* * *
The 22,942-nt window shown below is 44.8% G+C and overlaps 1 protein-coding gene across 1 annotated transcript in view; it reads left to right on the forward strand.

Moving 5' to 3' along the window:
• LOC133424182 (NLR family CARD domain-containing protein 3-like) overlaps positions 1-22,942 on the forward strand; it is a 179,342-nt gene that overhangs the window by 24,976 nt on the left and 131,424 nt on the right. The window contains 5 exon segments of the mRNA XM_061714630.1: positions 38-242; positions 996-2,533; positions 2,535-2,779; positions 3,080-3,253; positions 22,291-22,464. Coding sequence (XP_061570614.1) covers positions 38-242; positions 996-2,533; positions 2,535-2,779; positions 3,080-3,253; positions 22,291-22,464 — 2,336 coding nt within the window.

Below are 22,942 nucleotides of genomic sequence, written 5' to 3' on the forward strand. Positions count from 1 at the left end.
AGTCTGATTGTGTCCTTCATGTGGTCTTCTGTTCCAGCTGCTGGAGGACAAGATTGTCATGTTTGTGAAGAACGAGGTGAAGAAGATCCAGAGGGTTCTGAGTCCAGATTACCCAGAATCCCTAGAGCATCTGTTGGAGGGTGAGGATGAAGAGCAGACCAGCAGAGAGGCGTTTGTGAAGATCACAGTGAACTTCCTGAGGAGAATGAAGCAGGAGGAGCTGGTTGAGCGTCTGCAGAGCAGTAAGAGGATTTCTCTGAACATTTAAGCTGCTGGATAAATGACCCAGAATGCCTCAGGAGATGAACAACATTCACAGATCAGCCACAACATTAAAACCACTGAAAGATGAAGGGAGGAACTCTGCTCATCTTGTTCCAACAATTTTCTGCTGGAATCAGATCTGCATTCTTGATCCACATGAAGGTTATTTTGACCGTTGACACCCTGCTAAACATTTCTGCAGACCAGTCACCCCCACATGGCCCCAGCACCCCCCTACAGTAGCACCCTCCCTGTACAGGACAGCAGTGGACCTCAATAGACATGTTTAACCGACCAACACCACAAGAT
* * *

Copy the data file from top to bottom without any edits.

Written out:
The 22,942-nt window shown below is 44.8% G+C and overlaps 1 protein-coding gene across 1 annotated transcript in view; it reads left to right on the forward strand.

Moving 5' to 3' along the window:
• LOC133424182 (NLR family CARD domain-containing protein 3-like) overlaps positions 1-22,942 on the forward strand; it is a 179,342-nt gene that overhangs the window by 24,976 nt on the left and 131,424 nt on the right. The window contains 5 exon segments of the mRNA XM_061714630.1: positions 38-242; positions 996-2,533; positions 2,535-2,779; positions 3,080-3,253; positions 22,291-22,464. Coding sequence (XP_061570614.1) covers positions 38-242; positions 996-2,533; positions 2,535-2,779; positions 3,080-3,253; positions 22,291-22,464 — 2,336 coding nt within the window.

Below are 22,942 nucleotides of genomic sequence, written 5' to 3' on the forward strand. Positions count from 1 at the left end.
AGTCTGATTGTGTCCTTCATGTGGTCTTCTGTTCCAGCTGCTGGAGGACAAGATTGTCATGTTTGTGAAGAACGAGGTGAAGAAGATCCAGAGGGTTCTGAGTCCAGATTACCCAGAATCCCTAGAGCATCTGTTGGAGGGTGAGGATGAAGAGCAGACCAGCAGAGAGGCGTTTGTGAAGATCACAGTGAACTTCCTGAGGAGAATGAAGCAGGAGGAGCTGGTTGAGCGTCTGCAGAGCAGTAAGAGGATTTCTCTGAACATTTAAGCTGCTGGATAAATGACCCAGAATGCCTCAGGAGATGAACAACATTCACAGATCAGCCACAACATTAAAACCACTGAAAGATGAAGGGAGGAACTCTGCTCATCTTGTTCCAACAATTTTCTGCTGGAATCAGATCTGCATTCTTGATCCACATGAAGGTTATTTTGACCGTTGACACCCTGCTAAACATTTCTGCAGACCAGTCACCCCCACATGGCCCCAGCACCCCCCTACAGTAGCACCCTCCCTGTACAGGACAGCAGTGGACCTCAATAGACATGTTTAACCGACCAACACCACAAGAT